The secular world has given Lent a bad name by making it look like a season of deprivation. It has artfully concealed the fact that deprivation is a thing of its own making, the outcome of a sinful existence. Isn’t sin rampant and yet seemingly non-existent? In the modern world shattered by sin, alas, the absence of God’s grace is its greatest deprivation.

Against that sordid background, how soothing a balm is the liturgical season of Lent! We are invited to return to God, to walk in His path, and to savour His mercy and love. We ought to seize these forty days and renew our faith in the God who saves. We can never forget that the Father sent his Son to restore His covenant with the world; and that relationship is still alive. Lent is therefore a time of great hope, joy and thanksgiving.

The first reading on this first Sunday of Lent (Year C) is taken from Deuteronomy (26: 4-10), the fifth book of the Old Testament. The book comprises Moses’ sermons to the Chosen People as they stood on the threshold of the Promised Land, after a long exile in Egypt. These addresses recall Israel’s past and assert the identity of the Israelites; they also recap the laws that Moses had conveyed at Mount Sinai, stressing that their observance was essential to the people’s wellbeing.

In today’s excerpt we see that Moses calls the Israelites to offer their first produce to the Lord of Heaven and Earth to whom everything belongs. How deeply pertinent to our day and age! We too ought to offer the best of ourselves to God. Such acts of praise and thanksgiving would be perfect antidotes to modern man’s tendency to pose as all-knowing and all-powerful. It’s time we reset our priorities and put God first in our lives.

In the second reading, St Paul (Rom 10: 8-13) echoes those thoughts. The Son of God is the Saviour of the World. And, clearly, ‘if you confess with your lips that Jesus is Lord and believe in your heart that God raised Him from the dead, you will be saved.’ Thus, Christian faith is about trusting in God’s omnipresence, omniscience and omnipotence; it is about adhering to the Risen Christ. He invites everyone; ‘the same Lord is Lord of all and bestows his riches upon all who call upon Him.’ So, let every knee bow and every tongue confess that Jesus is Lord.

The Gospel (Lk 4: 1-13) shows how the evil one deplored the truth that Jesus is Lord. He thought it fit to test Him in the wilderness after Jesus had suffered deprivation of food, water, sleep, and human company. He was disappointed on seeing that the Son of Man had ample provision of the Spirit of God. But then, why did the Holy Spirit lead Jesus to be tempted at all! He did so that His victory might be even the greater. And behold His rejoinders: ‘Man shall not live by bread alone but by every word that proceeds from the mouth of God’‘You shall worship the Lord your God, and Him only shall you serve’‘You shall not tempt the Lord your God.’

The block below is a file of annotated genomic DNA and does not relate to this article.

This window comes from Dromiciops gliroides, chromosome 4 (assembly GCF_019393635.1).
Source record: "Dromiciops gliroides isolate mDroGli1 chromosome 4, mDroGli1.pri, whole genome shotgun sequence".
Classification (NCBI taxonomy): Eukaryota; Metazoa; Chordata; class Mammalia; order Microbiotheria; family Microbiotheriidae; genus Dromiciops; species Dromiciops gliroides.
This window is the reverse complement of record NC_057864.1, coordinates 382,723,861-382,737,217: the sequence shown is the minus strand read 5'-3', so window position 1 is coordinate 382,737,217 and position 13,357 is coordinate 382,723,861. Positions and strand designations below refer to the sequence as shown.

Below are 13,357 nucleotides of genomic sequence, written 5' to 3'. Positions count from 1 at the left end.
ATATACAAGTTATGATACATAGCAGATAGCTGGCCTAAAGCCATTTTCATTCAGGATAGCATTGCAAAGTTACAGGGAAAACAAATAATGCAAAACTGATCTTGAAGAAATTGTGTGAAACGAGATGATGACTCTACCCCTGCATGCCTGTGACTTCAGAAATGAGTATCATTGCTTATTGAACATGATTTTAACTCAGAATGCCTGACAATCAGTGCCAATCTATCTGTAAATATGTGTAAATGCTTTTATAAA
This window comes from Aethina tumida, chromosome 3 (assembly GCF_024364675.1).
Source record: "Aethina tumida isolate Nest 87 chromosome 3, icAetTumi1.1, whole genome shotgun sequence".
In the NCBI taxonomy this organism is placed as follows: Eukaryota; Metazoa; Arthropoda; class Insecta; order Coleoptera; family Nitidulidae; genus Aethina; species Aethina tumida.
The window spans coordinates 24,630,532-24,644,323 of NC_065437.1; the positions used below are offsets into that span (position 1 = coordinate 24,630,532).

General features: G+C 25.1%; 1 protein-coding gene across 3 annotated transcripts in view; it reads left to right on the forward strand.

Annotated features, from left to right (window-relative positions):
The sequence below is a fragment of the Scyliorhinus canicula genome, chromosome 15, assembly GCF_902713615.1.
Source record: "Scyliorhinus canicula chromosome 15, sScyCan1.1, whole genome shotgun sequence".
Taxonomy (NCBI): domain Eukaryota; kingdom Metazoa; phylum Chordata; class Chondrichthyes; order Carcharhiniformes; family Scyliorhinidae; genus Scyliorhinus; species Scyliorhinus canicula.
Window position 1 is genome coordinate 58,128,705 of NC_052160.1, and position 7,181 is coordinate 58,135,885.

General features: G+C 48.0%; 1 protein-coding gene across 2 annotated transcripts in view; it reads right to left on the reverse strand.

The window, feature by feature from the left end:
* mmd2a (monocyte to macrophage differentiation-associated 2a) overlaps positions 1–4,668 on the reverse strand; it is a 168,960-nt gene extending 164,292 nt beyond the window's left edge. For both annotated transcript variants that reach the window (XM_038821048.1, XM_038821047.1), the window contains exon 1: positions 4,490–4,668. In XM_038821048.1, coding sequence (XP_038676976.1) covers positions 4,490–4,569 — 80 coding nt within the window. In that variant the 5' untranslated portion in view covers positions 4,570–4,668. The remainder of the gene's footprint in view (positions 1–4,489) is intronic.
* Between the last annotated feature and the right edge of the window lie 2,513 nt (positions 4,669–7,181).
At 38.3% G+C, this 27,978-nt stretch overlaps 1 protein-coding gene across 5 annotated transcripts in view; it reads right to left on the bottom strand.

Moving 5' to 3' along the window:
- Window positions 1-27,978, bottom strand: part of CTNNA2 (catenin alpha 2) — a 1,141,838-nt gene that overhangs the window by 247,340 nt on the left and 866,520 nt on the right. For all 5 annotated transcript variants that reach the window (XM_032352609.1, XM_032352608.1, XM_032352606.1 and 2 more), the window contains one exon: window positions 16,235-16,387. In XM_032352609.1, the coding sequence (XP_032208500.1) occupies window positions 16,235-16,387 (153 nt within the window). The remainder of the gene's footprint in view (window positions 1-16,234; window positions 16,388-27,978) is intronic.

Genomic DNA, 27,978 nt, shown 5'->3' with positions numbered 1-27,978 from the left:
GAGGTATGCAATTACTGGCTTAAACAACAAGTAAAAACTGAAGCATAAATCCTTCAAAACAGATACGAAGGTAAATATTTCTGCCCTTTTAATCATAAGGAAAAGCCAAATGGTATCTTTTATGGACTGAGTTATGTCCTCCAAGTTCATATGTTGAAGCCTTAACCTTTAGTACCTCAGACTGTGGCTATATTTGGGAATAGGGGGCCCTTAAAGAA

Here in India, we would call that a ‘tight slap’. Yet, the temptation in the desert was not an isolated incident; it was very much the beginning of Jesus’ struggle with the prince of darkness, and it only ended on Calvary!… And be sure that the evil one is still around, testing you and me in the tangle of our lives. He tempts us with money and comforts, power and influence; it is almost as if the world is in his clutches. He brazens it out in ways unknown to us naïve children of the light! Not even our baptism in Christ protects us from his icy fingers; the first sacrament is rather the start of a hard journey that tests our faithfulness. But why worry when He is there, ‘My refuge, my stronghold, my God in whom I trust’! (Ps 90: 1-2)

This Sunday of Lent let us acknowledge that the battle with forces of evil is an undeniable reality. (Our hearts go out to the people of Ukraine who have been countering the enemy with fortitude – Amen!) We must diligently put on the armour of God, be filled with the Holy Spirit and stand against the wiles of the devil. We have the sacraments, particularly the Eucharist, which will empower us. For our part, we must renounce evil, sin and Satan – and embrace good, grace and God. Let’s go get it this Lent!